Modification Request: The petitioner requests a modification of the existing standard to permit the use of extended trailing cables on the Mobile Bridge Conveyors, Dual Boom Roof Bolters, Continuous Miners, and Shuttle Cars. The petitioner states that these petitions will apply to: (1) Trailing cables that supply 995-Volt 3-Phase AC Current to Continuous Miners and Mobile Bridge Conveyors. Cable will have a 90 degree insulation rating; and (2) trailing cables that supply 480-Volt 3-Phase AC Current to Roof Bolters and Shuttle Cars. Additionally, the petitioner states that: (1) Extended length Trailing Cables used on Shuttle Cars and Roof Bolters will be 3-Conductor Round Cable, Type G- GC, Type G or Type G & GC. When a Type G-GC or Type G & GC Round Cable is used with wireless ground wire monitoring, the Ground Check Conductor will be connected as a Ground Conductor; (2) the maximum cable length of the Miner, Mobile Bridge Conveyors, Roof Bolters and Shuttle Cars will not exceed 1,000 feet. The trailing cable for the Miner will not be smaller than #2/0 American Wire Gauge (AWG). The trailing cable for the Roof Bolter and Shuttle Car will not be smaller than a #4 AWG, and the trailing cable for the Haulage unit will not be smaller than #2 AWG; (3) all circuit breakers used to protect the #4 AWG trailing cables exceeding the 600 feet in length will have Instantaneous Trip Units calibrated to trip at 500 amperes (Amps). The trip settings of these breakers will either be sealed or the breaker trip units will not be larger than 500 Amps. These circuit breakers will have permanent legible labels attached. The label will identify the circuit breaker as being suitable for protecting #4 AWG cables; (4) replacement breakers and/or Instantaneous Trip Units used to protect #4 AWG Cables will be calibrated to trip at 500 Amps and this setting will be sealed or Trip Units will not be larger than 500 Amps; (5) all circuit breakers used to protect #2 AWG cables exceeding 700 feet in length will have instantaneous trip units calibrated to trip at 800 Amps. The trip settings of these circuit breakers will be sealed and these circuit breakers will have permanent legible labels. The label will identify the circuit breaker as being suitable for protecting #2 AWG cables; (6) replacement circuit breakers and/or instantaneous trip units used to protect #2 AWG trailing cables will be calibrated to trip at 800 Amps and this setting will be sealed; (7) all circuit breakers used to protect #2/0 AWG trailing cables exceeding 850 feet in length will have instantaneous trip units calibrated to trip at 1500 Amps. The trip setting of these circuit breakers will be sealed or the maximum available setting on the trip units will not be greater than 1500 Amps. These circuit breakers will have permanent legible labels. The label will identify the circuit breaker as being suitable for protecting #2/0 AWG cables; (8) replacement breakers and/or instantaneous trip units used to protect #2/0 AWG trailing cables will be calibrated to trip at 1500 Amps and this setting will be sealed or the maximum size of the trip unit will be 1500 Amps; (9) all components that provide short circuit protection will have a sufficient interruption rating in accordance with the maximum calculated fault currents available; (10) during each production day, persons designated by the operator will visually examine the trailing cables to ensure the cables are in safe operating condition and that the instantaneous settings of the specially calibrated breakers do not have seals removed or tampered with and they do not exceed 500, 800 or 1500 Amps respectively; (11) any trailing cable that is not in a safe operating condition will be removed from service immediately and repaired or replaced; (12) each splice or repair in the trailing cables to the Miner, Mobile Bridge Conveyor, Roof Bolter or Shuttle Car will be made in a workmanlike manner and in accordance with the instructions of the manufacturer of the splice or repair materials. The splice or repair will comply with 30 CFR 75.603 and 75.604; (13) permanent warning labels will be installed and maintained on the cover or covers of the power center identifying the location of each sealed short circuit protective drive. These labels will warn miners not to change or alter these sealed short circuit settings; (14) in the event the mining methods or operating procedures cause or contribute to the damage of any trailing cable, the cable will be removed from service immediately and repaired or replaced. Additional precautions will be taken to ensure that haulage roads and trailing cable storage areas are situated to minimize contact of the trailing cable with the Continuous Miner, Mobile Bridge Conveyor, Shuttles Cars and Roof Bolters. Trailing cables, anchors or cable reel equipment will be of the permanent type that minimizes the tensile forces on the trailing cables; (15) where the method of mining would require that trailing cables cross roadways or haulage ways, the cables will be securely supported from the mine roof or a substantial bridge for equipment to pass over the cables will be provided and used; (16) excess cable will be stored behind the anchor or anchors on equipment that use cable reels to prevent the cables from overheating; (17) this change will not be implemented until this petition for modification is approved and all miners who will be responsible for examining the cables and associated electrical components have been trained on the contents and precautions included in the petition; and (18) proposed revisions for the approved Part 48 training plan will specify task training and will be submitted to the District Manager for the areas for which the mines are located. The training will include: (a) The hazards of setting the short circuit interrupting device or devices too high to adequately protect the trailing cables; (b) how to verify that the circuit interrupting devices protecting the trailing cables are properly set and maintained; (c) mining methods and operating procedures that will protect the trailing cables from damage; (d) how to protect the trailing cables against damage caused by overheating cables due to excessive cable stored on reels and adjusting stored cable behind cable anchors as tramming distances change; and (e) proper procedures for examining the trailing cable to ensure the cables are in safe operating condition by a visual inspection of the entire cable, observing the insulation, the integrity of splices, and nicks and abrasions. The petitioner further states that if regulations are subsequently promulgated that supersede the requirements of 30 CFR 75.503 and 18.35(a)(5)(i), the revised standard will be applied at the mine unless it is determined by the Secretary or his representative that the alternative method contained in the petition will at all times guarantee no less than the same measure of protection afforded the subsequent revised standard. The petitioner asserts that the proposed alternative method will provide for a level of safety equal to or greater than the statute in place.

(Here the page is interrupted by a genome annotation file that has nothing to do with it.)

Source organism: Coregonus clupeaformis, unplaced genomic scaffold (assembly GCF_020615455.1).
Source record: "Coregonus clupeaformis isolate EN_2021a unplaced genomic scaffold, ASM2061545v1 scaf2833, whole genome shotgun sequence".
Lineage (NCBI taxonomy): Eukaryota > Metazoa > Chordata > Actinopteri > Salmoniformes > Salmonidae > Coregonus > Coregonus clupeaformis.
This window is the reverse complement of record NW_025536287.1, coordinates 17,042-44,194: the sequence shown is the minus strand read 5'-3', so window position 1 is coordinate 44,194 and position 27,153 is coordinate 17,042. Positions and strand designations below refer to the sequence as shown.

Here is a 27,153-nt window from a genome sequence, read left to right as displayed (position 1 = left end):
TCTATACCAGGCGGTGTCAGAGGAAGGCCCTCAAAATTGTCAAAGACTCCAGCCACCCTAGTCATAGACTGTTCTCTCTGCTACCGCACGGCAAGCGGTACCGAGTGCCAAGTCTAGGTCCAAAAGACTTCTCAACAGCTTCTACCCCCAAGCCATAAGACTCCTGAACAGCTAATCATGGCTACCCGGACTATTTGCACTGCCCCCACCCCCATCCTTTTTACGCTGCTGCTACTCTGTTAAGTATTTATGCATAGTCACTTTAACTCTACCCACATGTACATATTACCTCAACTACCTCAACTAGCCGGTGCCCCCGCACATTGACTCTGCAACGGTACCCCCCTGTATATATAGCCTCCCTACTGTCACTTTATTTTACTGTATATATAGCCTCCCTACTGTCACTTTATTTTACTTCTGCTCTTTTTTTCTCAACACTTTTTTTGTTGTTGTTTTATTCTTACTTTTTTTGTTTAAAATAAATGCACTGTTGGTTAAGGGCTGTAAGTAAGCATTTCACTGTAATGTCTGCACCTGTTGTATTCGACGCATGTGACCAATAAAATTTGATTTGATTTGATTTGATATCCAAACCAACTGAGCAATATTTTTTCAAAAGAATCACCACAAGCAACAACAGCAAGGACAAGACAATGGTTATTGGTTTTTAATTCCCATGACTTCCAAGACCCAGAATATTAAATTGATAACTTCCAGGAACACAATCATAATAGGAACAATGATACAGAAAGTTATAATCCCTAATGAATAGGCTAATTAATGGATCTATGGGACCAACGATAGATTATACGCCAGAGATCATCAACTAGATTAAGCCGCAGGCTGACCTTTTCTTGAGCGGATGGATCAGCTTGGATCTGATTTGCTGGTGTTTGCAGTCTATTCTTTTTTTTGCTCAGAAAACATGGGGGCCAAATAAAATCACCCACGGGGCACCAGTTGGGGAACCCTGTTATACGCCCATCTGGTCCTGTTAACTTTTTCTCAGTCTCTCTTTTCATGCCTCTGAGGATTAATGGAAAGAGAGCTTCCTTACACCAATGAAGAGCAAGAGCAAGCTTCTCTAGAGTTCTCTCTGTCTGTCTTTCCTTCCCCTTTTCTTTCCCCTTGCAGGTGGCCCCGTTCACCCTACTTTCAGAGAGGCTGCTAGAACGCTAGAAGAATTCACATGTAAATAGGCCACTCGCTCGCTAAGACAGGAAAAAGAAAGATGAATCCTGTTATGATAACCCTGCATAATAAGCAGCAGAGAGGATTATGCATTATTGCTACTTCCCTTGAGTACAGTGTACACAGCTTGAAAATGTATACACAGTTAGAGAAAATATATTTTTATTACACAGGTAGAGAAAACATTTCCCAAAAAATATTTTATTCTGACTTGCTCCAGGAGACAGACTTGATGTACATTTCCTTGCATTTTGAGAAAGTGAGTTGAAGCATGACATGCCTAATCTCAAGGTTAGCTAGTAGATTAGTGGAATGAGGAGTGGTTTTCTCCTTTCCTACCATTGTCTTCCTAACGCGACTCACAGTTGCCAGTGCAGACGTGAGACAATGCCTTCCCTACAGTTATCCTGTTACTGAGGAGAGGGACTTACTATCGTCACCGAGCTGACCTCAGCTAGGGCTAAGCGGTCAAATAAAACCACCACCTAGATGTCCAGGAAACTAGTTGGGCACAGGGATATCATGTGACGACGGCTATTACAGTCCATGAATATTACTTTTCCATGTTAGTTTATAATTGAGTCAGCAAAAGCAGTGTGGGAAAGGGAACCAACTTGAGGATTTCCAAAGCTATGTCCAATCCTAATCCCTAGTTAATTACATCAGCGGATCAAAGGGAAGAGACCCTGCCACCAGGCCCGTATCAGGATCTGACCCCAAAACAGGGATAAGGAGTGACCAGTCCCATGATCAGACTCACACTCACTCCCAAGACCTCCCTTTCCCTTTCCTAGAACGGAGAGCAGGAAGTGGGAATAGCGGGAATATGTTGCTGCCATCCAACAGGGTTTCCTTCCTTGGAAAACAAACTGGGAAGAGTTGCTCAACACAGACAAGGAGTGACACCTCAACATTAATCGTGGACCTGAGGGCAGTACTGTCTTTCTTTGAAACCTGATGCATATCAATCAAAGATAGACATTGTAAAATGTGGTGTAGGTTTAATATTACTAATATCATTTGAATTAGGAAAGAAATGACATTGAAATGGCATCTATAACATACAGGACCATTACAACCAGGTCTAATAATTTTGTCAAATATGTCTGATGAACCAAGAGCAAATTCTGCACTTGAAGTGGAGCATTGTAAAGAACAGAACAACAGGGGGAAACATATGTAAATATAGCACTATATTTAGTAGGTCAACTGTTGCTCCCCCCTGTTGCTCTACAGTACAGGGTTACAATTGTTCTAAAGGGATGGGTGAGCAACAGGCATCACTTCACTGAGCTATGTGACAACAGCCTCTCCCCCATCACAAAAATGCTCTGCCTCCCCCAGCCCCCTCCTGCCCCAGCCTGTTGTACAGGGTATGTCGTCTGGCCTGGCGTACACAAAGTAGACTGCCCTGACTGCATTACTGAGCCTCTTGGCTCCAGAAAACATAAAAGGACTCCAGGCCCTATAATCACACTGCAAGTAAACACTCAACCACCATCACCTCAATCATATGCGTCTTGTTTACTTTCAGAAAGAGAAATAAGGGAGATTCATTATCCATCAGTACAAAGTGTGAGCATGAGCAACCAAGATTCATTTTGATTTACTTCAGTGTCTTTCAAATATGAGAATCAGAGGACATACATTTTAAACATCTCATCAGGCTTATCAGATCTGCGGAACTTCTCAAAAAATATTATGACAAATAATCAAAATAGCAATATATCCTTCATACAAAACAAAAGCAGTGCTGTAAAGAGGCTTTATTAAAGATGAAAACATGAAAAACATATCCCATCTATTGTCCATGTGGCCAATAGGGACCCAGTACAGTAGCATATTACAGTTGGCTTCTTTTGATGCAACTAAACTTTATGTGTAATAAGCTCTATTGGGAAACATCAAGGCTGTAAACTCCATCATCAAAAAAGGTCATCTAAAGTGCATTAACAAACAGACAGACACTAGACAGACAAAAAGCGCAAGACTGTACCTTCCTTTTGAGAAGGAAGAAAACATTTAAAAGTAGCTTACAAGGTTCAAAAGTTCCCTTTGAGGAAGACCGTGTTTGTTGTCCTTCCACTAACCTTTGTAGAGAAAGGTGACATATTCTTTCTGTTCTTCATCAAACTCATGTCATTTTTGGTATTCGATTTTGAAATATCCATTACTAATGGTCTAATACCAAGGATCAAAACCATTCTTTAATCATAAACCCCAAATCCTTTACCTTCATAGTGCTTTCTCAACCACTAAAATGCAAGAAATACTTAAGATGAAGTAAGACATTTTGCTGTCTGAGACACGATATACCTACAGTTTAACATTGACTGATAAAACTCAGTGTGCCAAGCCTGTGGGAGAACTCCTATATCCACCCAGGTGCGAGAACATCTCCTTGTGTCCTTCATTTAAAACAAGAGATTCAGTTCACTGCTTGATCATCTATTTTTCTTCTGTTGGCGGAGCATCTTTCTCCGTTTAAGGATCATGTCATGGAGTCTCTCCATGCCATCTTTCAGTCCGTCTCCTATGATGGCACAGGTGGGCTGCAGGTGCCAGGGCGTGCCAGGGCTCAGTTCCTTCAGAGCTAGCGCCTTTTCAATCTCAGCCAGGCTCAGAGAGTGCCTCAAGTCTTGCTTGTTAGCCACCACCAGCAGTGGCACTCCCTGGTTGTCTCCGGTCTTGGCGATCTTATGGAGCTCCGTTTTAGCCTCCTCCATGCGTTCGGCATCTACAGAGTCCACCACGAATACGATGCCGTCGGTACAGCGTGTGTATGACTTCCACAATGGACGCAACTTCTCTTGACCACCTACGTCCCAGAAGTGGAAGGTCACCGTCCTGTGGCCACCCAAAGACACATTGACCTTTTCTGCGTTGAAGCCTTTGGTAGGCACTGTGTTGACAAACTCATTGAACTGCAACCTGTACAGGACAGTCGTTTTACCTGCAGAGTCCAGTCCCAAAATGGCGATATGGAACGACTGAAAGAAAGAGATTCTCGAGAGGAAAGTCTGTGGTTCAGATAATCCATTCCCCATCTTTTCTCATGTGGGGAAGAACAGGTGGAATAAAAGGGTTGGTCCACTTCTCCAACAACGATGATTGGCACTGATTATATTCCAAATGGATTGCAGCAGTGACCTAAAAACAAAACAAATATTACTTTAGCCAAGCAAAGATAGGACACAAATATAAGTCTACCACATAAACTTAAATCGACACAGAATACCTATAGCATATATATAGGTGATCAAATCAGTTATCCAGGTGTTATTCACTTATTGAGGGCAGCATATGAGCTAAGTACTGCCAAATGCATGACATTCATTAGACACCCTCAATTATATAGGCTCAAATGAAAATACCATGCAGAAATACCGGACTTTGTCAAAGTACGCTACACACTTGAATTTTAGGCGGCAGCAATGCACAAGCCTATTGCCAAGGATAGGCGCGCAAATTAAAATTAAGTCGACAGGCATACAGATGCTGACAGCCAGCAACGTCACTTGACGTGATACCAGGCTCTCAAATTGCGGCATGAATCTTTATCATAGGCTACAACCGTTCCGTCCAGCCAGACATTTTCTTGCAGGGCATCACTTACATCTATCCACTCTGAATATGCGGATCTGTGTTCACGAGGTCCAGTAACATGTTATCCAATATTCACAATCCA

- Docket Number: M-2011-027-C.